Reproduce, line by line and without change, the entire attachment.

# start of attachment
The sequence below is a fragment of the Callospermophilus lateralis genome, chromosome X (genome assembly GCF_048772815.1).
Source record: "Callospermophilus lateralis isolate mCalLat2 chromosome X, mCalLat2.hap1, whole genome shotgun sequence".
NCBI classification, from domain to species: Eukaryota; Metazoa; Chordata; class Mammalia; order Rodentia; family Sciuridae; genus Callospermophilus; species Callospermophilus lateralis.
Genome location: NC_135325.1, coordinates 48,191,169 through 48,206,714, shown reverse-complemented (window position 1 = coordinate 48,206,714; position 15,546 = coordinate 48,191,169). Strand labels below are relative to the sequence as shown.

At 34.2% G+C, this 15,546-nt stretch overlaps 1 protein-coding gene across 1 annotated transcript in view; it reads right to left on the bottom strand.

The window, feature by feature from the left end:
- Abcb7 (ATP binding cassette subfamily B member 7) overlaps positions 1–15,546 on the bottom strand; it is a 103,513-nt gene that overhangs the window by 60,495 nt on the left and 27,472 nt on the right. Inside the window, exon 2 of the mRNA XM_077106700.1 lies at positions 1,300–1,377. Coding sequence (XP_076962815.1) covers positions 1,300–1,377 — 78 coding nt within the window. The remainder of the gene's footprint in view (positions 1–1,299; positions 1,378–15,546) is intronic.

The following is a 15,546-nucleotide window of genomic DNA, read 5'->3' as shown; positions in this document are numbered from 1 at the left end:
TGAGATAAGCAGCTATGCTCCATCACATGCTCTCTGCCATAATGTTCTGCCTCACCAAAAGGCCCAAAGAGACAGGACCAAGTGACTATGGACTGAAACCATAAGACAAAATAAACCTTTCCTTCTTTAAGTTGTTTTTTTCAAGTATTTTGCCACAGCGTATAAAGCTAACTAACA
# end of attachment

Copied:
The sequence below is a fragment of the Callospermophilus lateralis genome, chromosome X (genome assembly GCF_048772815.1).
Source record: "Callospermophilus lateralis isolate mCalLat2 chromosome X, mCalLat2.hap1, whole genome shotgun sequence".
NCBI classification, from domain to species: Eukaryota; Metazoa; Chordata; class Mammalia; order Rodentia; family Sciuridae; genus Callospermophilus; species Callospermophilus lateralis.
Genome location: NC_135325.1, coordinates 48,191,169 through 48,206,714, shown reverse-complemented (window position 1 = coordinate 48,206,714; position 15,546 = coordinate 48,191,169). Strand labels below are relative to the sequence as shown.

At 34.2% G+C, this 15,546-nt stretch overlaps 1 protein-coding gene across 1 annotated transcript in view; it reads right to left on the bottom strand.

The window, feature by feature from the left end:
- Abcb7 (ATP binding cassette subfamily B member 7) overlaps positions 1–15,546 on the bottom strand; it is a 103,513-nt gene that overhangs the window by 60,495 nt on the left and 27,472 nt on the right. Inside the window, exon 2 of the mRNA XM_077106700.1 lies at positions 1,300–1,377. Coding sequence (XP_076962815.1) covers positions 1,300–1,377 — 78 coding nt within the window. The remainder of the gene's footprint in view (positions 1–1,299; positions 1,378–15,546) is intronic.

The following is a 15,546-nucleotide window of genomic DNA, read 5'->3' as shown; positions in this document are numbered from 1 at the left end:
TGAGATAAGCAGCTATGCTCCATCACATGCTCTCTGCCATAATGTTCTGCCTCACCAAAAGGCCCAAAGAGACAGGACCAAGTGACTATGGACTGAAACCATAAGACAAAATAAACCTTTCCTTCTTTAAGTTGTTTTTTTCAAGTATTTTGCCACAGCGTATAAAGCTAACTAACA